Should DNRs be ignored in order to protect an unborn fetus? | The Tylt

Real-time Voting
Should DNRs be ignored in order to protect an unborn fetus?

According to a recent New York Times piece, 31 states have laws that prevent pregnant women from making end-of-life decisions. The New York Times editorial board writes: 

In at least 12 of these states...pregnancy-exclusion laws prohibit doctors from following a woman’s wishes to remove life support from her own body even in the earliest stages of pregnancy. In 19 others, such laws deprive women of the ability to dictate their own end-of-life decisions once a fetus is viable, even overriding living wills. Five states mention the well-being of the pregnant woman, while others focus on the survival of the fetus, even if a woman is suffering tremendous pain.

Meaning, in states where these laws apply, pregnant women who have signed a DNR–a do-not-resuscitate order instructing doctors to not perform CPR if a patient's heart stops beating or if a patient stops breathing–will be put on life support regardless. In these states, pregnancy trumps the patient's right to a natural death.


As the Times's editorial board points out, choosing an unborn fetus's rights over a living human being's is a clear violation of that person's autonomy over their body and their life. The laws mentioned above are relatively recent, too–most were established in the 1990s. The Times reports:

They are a product of the anti-abortion movement’s determination to establish the legal 'personhood' of fetuses—and to make sure that their rights supersede those of the women who are carrying them.

In one such case, Marlise Muñoz, 14 weeks pregnant, was declared brain-dead at the hospital after her husband found her unconscious in their home. Both Muñoz and her husband were paramedics, and her family was familiar with her wishes; under no circumstances did she want to be on life support.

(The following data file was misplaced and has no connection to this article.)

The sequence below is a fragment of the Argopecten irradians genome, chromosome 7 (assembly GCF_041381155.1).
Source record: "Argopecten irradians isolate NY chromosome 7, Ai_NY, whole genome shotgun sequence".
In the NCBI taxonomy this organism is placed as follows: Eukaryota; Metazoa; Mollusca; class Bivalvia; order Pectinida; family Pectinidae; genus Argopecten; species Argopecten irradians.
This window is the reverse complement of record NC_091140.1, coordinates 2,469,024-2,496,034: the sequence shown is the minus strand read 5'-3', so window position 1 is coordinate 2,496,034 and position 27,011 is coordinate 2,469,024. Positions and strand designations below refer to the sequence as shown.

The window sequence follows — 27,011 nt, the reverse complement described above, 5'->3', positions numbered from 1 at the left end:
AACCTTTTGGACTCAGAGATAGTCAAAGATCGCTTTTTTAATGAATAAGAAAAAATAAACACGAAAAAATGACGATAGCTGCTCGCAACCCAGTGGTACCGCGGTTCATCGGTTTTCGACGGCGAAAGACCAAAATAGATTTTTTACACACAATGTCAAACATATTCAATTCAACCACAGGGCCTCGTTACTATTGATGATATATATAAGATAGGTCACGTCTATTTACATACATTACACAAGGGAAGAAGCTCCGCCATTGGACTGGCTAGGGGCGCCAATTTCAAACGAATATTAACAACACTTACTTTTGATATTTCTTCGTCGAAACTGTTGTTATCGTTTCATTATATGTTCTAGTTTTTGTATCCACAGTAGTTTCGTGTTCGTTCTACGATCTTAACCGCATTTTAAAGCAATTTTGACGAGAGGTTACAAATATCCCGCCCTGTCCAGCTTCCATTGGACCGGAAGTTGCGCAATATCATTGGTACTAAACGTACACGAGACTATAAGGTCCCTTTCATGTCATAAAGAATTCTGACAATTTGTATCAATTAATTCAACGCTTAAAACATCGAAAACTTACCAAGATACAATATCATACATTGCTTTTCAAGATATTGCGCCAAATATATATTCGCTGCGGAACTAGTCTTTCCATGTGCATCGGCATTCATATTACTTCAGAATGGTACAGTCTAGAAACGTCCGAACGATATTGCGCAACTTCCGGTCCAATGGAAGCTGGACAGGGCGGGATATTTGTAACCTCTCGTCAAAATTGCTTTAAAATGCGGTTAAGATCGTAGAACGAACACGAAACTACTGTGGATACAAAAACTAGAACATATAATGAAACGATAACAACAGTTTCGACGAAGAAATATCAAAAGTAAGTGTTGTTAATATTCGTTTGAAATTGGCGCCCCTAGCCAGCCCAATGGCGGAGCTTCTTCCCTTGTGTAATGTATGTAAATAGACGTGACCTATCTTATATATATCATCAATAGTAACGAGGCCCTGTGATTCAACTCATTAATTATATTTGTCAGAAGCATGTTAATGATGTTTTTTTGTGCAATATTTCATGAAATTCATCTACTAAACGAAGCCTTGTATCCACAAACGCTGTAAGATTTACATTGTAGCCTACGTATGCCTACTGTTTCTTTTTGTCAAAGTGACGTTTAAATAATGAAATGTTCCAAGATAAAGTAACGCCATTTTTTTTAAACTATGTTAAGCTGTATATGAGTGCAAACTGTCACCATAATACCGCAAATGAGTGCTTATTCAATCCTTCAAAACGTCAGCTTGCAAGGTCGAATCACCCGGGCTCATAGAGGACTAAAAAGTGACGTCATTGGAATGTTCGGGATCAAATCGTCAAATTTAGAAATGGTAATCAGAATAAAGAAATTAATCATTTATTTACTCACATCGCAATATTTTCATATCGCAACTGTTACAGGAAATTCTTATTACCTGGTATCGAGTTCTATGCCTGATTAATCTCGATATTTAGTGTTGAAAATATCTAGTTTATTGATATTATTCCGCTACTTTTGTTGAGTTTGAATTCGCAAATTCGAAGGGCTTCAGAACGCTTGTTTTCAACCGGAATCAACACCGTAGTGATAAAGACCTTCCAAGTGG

Already a tragic situation, the hospital overrode Muñoz's DNR, claiming it had a legal obligation to do so for the sake of the fetus. The hospital's legal team relayed that in Texas, it would be considered criminal homicide to cause the death of the fetus. The Times explains the impact this kind of state-wide decision making can have on women's rights:

The Muñoz case illustrates what’s at stake when the distilled ideology of the anti-abortion movement makes its way into the laws of the land. Statutes that give fetuses more rights than the women who carry them are bound to lead to heartbreaking outcomes when applied in the real world, however infrequently.

After months of legal battles, according to the Times, "Doctors eventually found that the fetus was likely nonviable, with severe deformities of the lower extremities and hydrocephalus, or fluid in the skull."


The laws mentioned above were created in order to protect the best interests of an unborn child. There a number of reasons why someone might sign a DNR, and it is not the job of medical professionals or the law to question why they do, but in the case of pregnancy, it is only reasonable to take into account the other life that will end as a direct result of said DNR. 

Furthermore, there have been instances where keeping mothers on life support, also known as somatic support, has resulted in a healthy birth. Obviously cases of overriding a pregnant woman's DNR is a rare occurrence, but there is evidence to support the motivations behind doing so: To deliver a healthy baby.